Everyone will experience pain and suffering. That is just the nature of karma, which can seem quite complex. The more pain there is in your life, the more you should move towards the pain, rather than away from it. Going against it is acting from a different tradition, a “theistic”Â or conventional tradition.Â Expecting that everything should go smoothly, that we should always be happy and things should work out well is a conventional, unexamined hope.
Our expectations of the Dharma can also become like that. But that is not the perspective of the Dharma. That is not what the Dharma means.
With the help of the Dharma, we go deeper and deeper into the reality of phenomena,Â understanding the reality, embodying the reality, whatever that is. We say to ourselves we will truly have the courage to take on the sufferingâ€”not only our own, but the suffering of others as well.
Having this longing and inspiration for Dharma is a heart matter. If your heart is closed down or shut off, you won’t feel it. If your heart is closed, whether from lack of rest, or too much stress, or for whatever reason, then you have to make a change. You may have to get some rest, or try to simplify your life, or create a little more space in your life.Â You have to do whatever is necessary to get back that feeling of heart, the longing of the heart, and the stability of the heart.
Many people think pain destroys the heart because the mind or the heart is not able to handle the pain. That’s not true. People can go through a great deal of pain, and even as the pain increases in their life, some people have more and more longing; greater and greater appreciation for the Dharma.
Depression might seem to have the quality of robbing your heart and making you feel hopeless. But that is only temporary. Even depression, as bad as it is, can actually deepen your longing for the Dharma and the practice.
Rather, it is the frustration you create in your mind that robs your heart. Your own conventional hopes are not fulfilled. That’s when we can get agitated and self-aggression can arise. We may just want to give up, as if giving up will take care of the frustration. Of course, it will only make things worse.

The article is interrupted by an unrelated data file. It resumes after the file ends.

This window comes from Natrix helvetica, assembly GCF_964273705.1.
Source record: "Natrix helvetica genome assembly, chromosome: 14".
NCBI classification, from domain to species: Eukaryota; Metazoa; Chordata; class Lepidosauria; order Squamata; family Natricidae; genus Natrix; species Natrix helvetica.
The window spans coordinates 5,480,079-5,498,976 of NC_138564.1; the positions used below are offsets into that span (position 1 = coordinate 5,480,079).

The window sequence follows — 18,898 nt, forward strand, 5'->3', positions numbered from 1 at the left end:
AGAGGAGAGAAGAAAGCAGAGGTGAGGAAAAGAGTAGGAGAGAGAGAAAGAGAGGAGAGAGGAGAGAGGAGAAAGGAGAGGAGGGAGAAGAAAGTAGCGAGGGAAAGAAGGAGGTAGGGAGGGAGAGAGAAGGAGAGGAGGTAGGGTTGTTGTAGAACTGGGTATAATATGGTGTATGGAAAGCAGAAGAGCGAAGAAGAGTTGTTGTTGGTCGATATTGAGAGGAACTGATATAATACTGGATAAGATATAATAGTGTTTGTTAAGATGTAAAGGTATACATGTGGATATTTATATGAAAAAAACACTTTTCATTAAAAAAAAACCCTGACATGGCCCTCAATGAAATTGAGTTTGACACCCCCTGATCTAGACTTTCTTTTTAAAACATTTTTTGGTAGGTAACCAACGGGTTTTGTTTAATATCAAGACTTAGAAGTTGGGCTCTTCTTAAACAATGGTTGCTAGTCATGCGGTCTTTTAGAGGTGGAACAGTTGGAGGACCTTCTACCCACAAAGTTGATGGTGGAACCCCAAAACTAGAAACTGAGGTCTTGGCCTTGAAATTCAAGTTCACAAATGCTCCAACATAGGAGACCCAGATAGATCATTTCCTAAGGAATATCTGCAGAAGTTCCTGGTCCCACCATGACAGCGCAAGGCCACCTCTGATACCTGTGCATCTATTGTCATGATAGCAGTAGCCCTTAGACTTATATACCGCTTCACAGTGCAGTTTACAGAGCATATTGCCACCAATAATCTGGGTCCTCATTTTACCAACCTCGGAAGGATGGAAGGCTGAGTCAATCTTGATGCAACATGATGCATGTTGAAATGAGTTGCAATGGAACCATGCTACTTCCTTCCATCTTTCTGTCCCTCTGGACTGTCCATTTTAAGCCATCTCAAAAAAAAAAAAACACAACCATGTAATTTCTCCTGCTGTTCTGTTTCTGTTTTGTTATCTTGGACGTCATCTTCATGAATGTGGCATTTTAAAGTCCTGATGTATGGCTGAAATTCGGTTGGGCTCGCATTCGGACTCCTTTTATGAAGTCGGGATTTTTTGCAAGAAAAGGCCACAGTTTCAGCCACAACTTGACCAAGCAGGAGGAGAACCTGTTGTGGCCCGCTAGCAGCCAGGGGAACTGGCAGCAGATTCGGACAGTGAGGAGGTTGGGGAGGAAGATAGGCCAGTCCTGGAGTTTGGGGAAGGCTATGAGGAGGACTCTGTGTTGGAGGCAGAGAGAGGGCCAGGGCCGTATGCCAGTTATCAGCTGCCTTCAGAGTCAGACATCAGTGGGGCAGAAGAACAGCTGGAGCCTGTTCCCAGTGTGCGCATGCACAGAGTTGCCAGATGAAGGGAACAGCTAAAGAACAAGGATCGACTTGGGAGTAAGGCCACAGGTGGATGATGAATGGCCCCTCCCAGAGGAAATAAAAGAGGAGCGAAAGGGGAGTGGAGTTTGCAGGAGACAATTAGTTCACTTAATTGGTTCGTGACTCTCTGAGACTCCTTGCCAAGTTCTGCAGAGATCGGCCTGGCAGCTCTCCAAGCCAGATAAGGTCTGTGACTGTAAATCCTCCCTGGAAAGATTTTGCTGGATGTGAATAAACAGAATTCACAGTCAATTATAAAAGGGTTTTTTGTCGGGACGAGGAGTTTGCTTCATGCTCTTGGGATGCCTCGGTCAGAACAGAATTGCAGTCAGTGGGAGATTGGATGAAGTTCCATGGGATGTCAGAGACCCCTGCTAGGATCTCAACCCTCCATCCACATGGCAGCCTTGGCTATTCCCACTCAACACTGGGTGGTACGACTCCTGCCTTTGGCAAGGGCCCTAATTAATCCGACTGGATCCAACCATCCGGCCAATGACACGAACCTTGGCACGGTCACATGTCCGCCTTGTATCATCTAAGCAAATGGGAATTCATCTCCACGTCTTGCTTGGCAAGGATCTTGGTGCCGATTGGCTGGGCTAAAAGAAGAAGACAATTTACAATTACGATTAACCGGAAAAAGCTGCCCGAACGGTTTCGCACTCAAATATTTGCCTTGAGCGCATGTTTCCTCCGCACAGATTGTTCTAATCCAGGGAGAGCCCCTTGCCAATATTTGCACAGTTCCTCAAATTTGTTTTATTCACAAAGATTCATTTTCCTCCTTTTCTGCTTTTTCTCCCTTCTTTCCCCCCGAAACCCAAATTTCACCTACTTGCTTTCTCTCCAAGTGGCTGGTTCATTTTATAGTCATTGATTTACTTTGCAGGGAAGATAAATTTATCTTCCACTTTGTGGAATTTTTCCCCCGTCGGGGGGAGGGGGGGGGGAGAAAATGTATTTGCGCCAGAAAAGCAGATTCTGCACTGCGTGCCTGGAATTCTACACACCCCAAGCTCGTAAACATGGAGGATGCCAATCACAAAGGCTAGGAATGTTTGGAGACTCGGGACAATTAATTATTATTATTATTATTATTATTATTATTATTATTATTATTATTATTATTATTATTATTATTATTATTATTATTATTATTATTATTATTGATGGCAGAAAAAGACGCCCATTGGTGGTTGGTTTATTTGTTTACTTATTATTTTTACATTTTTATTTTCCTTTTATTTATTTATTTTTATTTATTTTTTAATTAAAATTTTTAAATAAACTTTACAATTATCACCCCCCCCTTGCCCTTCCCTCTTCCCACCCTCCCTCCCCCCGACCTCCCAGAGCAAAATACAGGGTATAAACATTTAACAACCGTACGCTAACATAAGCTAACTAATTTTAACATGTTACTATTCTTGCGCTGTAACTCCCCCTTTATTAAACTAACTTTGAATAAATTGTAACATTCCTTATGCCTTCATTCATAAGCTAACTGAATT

That is why it is good to keep things very simple. Have a short term plan, just one day’s plan, to simply be present during the day and present in the moment.
Strive to be happy to wake up in the morning. After all, you’ve awakenedâ€”you haven’t died overnight. Enjoy all the things that are spontaneously present in your life, like the sun and the sky, the forest, the river, the mountains. There’s so much to enjoy. And enjoy your mind. Enjoy even the painful experiences. It is better to experience some pain rather than being like a robot who cannot experience or feel anything.
We must try to continually generate this longing and the inspiration for the Dharma, and especially for one’s own essential nature, what we call “Buddha nature. Without that you will not have much heart to travel on the spiritual path. We cannot leave this to chance or circumstance. It’s not as if it is up to the gods to hand you inspiration or not, without being able to do anything yourself. It is something we can generate ourselves.
If our minds are constantly occupied with negative habits and emotions there will be no room for anything to happen. Devotion, and longing with faith and trust will not arise if your mind is not open and there is no room.
In the beginning you will have to put in a little effort to create the space, and create the longing and inspiration. At first it may be a little bit superficial, but slowly what you have created will become a genuine and true experience.
We can do this. The world is created by mind. So you must do whatever you need to do to keep the longing burning brightly.
Excerpted and Edited from Personal Link# 48 â€“ Given 7/11/1999, Yeshe Gomde, CA